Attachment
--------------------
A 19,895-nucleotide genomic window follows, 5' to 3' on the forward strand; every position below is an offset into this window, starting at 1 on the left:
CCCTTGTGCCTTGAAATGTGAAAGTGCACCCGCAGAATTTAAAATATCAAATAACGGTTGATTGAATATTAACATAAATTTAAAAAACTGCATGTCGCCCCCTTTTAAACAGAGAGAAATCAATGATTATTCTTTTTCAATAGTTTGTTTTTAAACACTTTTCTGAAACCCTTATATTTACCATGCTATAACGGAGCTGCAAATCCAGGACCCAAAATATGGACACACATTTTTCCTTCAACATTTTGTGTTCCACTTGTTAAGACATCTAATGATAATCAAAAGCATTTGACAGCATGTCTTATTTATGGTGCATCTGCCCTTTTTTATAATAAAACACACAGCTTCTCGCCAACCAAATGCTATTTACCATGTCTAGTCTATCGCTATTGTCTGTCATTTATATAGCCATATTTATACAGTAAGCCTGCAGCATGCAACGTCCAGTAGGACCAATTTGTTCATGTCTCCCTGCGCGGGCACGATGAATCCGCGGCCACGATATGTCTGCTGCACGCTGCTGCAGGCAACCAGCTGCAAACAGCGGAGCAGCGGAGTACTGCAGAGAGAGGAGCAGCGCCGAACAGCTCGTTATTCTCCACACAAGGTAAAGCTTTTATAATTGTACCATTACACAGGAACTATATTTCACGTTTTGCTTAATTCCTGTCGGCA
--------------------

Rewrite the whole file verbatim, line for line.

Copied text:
A 19,895-nucleotide genomic window follows, 5' to 3' on the forward strand; every position below is an offset into this window, starting at 1 on the left:
CCCTTGTGCCTTGAAATGTGAAAGTGCACCCGCAGAATTTAAAATATCAAATAACGGTTGATTGAATATTAACATAAATTTAAAAAACTGCATGTCGCCCCCTTTTAAACAGAGAGAAATCAATGATTATTCTTTTTCAATAGTTTGTTTTTAAACACTTTTCTGAAACCCTTATATTTACCATGCTATAACGGAGCTGCAAATCCAGGACCCAAAATATGGACACACATTTTTCCTTCAACATTTTGTGTTCCACTTGTTAAGACATCTAATGATAATCAAAAGCATTTGACAGCATGTCTTATTTATGGTGCATCTGCCCTTTTTTATAATAAAACACACAGCTTCTCGCCAACCAAATGCTATTTACCATGTCTAGTCTATCGCTATTGTCTGTCATTTATATAGCCATATTTATACAGTAAGCCTGCAGCATGCAACGTCCAGTAGGACCAATTTGTTCATGTCTCCCTGCGCGGGCACGATGAATCCGCGGCCACGATATGTCTGCTGCACGCTGCTGCAGGCAACCAGCTGCAAACAGCGGAGCAGCGGAGTACTGCAGAGAGAGGAGCAGCGCCGAACAGCTCGTTATTCTCCACACAAGGTAAAGCTTTTATAATTGTACCATTACACAGGAACTATATTTCACGTTTTGCTTAATTCCTGTCGGCA